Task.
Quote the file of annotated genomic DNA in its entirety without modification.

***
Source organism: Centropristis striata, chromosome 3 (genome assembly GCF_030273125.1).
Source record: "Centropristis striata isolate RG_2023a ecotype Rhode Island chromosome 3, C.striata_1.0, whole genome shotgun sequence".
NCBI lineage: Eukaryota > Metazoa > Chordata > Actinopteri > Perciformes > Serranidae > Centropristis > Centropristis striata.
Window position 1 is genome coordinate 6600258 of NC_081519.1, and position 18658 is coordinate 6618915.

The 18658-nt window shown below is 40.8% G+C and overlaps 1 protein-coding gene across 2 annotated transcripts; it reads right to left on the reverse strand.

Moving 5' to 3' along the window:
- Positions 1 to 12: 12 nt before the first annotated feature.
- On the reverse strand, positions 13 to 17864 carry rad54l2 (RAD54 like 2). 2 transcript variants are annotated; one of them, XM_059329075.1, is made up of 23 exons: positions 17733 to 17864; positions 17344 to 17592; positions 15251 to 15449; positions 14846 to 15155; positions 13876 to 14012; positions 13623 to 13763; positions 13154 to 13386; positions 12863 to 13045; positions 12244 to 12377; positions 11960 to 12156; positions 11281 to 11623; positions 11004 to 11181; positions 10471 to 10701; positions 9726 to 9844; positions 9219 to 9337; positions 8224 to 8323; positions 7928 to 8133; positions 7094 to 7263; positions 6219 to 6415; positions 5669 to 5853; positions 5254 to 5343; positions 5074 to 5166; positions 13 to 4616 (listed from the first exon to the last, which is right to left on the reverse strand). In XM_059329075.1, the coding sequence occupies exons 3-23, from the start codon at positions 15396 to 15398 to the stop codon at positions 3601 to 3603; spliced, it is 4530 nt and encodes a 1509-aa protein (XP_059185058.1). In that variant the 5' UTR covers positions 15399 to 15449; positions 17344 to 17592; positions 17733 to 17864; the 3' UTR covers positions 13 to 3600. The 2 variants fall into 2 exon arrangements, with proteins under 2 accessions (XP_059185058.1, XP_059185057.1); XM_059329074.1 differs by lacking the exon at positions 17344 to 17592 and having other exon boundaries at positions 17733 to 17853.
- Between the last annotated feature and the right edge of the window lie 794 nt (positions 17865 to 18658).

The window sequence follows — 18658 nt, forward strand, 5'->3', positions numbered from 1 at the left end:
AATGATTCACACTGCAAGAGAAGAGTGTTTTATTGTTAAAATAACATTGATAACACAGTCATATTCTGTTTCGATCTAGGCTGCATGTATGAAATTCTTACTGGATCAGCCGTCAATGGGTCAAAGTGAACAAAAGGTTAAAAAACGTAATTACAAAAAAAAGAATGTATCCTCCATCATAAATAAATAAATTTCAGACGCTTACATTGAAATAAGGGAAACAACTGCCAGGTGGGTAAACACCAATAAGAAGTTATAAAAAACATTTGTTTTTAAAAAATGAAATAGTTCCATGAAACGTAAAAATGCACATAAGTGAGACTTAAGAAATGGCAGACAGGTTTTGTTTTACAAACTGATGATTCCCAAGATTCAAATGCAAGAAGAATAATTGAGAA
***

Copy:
Source organism: Centropristis striata, chromosome 3 (genome assembly GCF_030273125.1).
Source record: "Centropristis striata isolate RG_2023a ecotype Rhode Island chromosome 3, C.striata_1.0, whole genome shotgun sequence".
NCBI lineage: Eukaryota > Metazoa > Chordata > Actinopteri > Perciformes > Serranidae > Centropristis > Centropristis striata.
Window position 1 is genome coordinate 6600258 of NC_081519.1, and position 18658 is coordinate 6618915.

The 18658-nt window shown below is 40.8% G+C and overlaps 1 protein-coding gene across 2 annotated transcripts; it reads right to left on the reverse strand.

Moving 5' to 3' along the window:
- Positions 1 to 12: 12 nt before the first annotated feature.
- On the reverse strand, positions 13 to 17864 carry rad54l2 (RAD54 like 2). 2 transcript variants are annotated; one of them, XM_059329075.1, is made up of 23 exons: positions 17733 to 17864; positions 17344 to 17592; positions 15251 to 15449; positions 14846 to 15155; positions 13876 to 14012; positions 13623 to 13763; positions 13154 to 13386; positions 12863 to 13045; positions 12244 to 12377; positions 11960 to 12156; positions 11281 to 11623; positions 11004 to 11181; positions 10471 to 10701; positions 9726 to 9844; positions 9219 to 9337; positions 8224 to 8323; positions 7928 to 8133; positions 7094 to 7263; positions 6219 to 6415; positions 5669 to 5853; positions 5254 to 5343; positions 5074 to 5166; positions 13 to 4616 (listed from the first exon to the last, which is right to left on the reverse strand). In XM_059329075.1, the coding sequence occupies exons 3-23, from the start codon at positions 15396 to 15398 to the stop codon at positions 3601 to 3603; spliced, it is 4530 nt and encodes a 1509-aa protein (XP_059185058.1). In that variant the 5' UTR covers positions 15399 to 15449; positions 17344 to 17592; positions 17733 to 17864; the 3' UTR covers positions 13 to 3600. The 2 variants fall into 2 exon arrangements, with proteins under 2 accessions (XP_059185058.1, XP_059185057.1); XM_059329074.1 differs by lacking the exon at positions 17344 to 17592 and having other exon boundaries at positions 17733 to 17853.
- Between the last annotated feature and the right edge of the window lie 794 nt (positions 17865 to 18658).

The window sequence follows — 18658 nt, forward strand, 5'->3', positions numbered from 1 at the left end:
AATGATTCACACTGCAAGAGAAGAGTGTTTTATTGTTAAAATAACATTGATAACACAGTCATATTCTGTTTCGATCTAGGCTGCATGTATGAAATTCTTACTGGATCAGCCGTCAATGGGTCAAAGTGAACAAAAGGTTAAAAAACGTAATTACAAAAAAAAGAATGTATCCTCCATCATAAATAAATAAATTTCAGACGCTTACATTGAAATAAGGGAAACAACTGCCAGGTGGGTAAACACCAATAAGAAGTTATAAAAAACATTTGTTTTTAAAAAATGAAATAGTTCCATGAAACGTAAAAATGCACATAAGTGAGACTTAAGAAATGGCAGACAGGTTTTGTTTTACAAACTGATGATTCCCAAGATTCAAATGCAAGAAGAATAATTGAGAA